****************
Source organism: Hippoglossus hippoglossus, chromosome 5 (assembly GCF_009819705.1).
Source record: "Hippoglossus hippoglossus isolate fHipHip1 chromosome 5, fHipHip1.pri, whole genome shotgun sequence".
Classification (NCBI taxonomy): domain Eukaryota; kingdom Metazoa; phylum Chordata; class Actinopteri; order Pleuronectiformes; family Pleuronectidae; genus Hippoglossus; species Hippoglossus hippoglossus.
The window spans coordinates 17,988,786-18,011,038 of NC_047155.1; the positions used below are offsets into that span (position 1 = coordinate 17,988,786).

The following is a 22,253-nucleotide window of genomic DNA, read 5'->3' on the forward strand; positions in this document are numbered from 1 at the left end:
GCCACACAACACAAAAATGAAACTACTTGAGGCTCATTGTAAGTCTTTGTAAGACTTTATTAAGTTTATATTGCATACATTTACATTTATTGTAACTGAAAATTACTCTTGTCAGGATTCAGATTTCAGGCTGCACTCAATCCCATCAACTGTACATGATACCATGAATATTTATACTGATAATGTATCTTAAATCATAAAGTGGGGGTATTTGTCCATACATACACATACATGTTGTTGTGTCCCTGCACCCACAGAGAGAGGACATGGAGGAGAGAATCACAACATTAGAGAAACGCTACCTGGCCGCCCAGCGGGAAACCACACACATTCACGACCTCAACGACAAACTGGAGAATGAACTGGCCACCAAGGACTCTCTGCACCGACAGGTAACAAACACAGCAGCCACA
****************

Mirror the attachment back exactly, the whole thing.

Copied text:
Source organism: Hippoglossus hippoglossus, chromosome 5 (assembly GCF_009819705.1).
Source record: "Hippoglossus hippoglossus isolate fHipHip1 chromosome 5, fHipHip1.pri, whole genome shotgun sequence".
Classification (NCBI taxonomy): domain Eukaryota; kingdom Metazoa; phylum Chordata; class Actinopteri; order Pleuronectiformes; family Pleuronectidae; genus Hippoglossus; species Hippoglossus hippoglossus.
The window spans coordinates 17,988,786-18,011,038 of NC_047155.1; the positions used below are offsets into that span (position 1 = coordinate 17,988,786).

The following is a 22,253-nucleotide window of genomic DNA, read 5'->3' on the forward strand; positions in this document are numbered from 1 at the left end:
GCCACACAACACAAAAATGAAACTACTTGAGGCTCATTGTAAGTCTTTGTAAGACTTTATTAAGTTTATATTGCATACATTTACATTTATTGTAACTGAAAATTACTCTTGTCAGGATTCAGATTTCAGGCTGCACTCAATCCCATCAACTGTACATGATACCATGAATATTTATACTGATAATGTATCTTAAATCATAAAGTGGGGGTATTTGTCCATACATACACATACATGTTGTTGTGTCCCTGCACCCACAGAGAGAGGACATGGAGGAGAGAATCACAACATTAGAGAAACGCTACCTGGCCGCCCAGCGGGAAACCACACACATTCACGACCTCAACGACAAACTGGAGAATGAACTGGCCACCAAGGACTCTCTGCACCGACAGGTAACAAACACAGCAGCCACA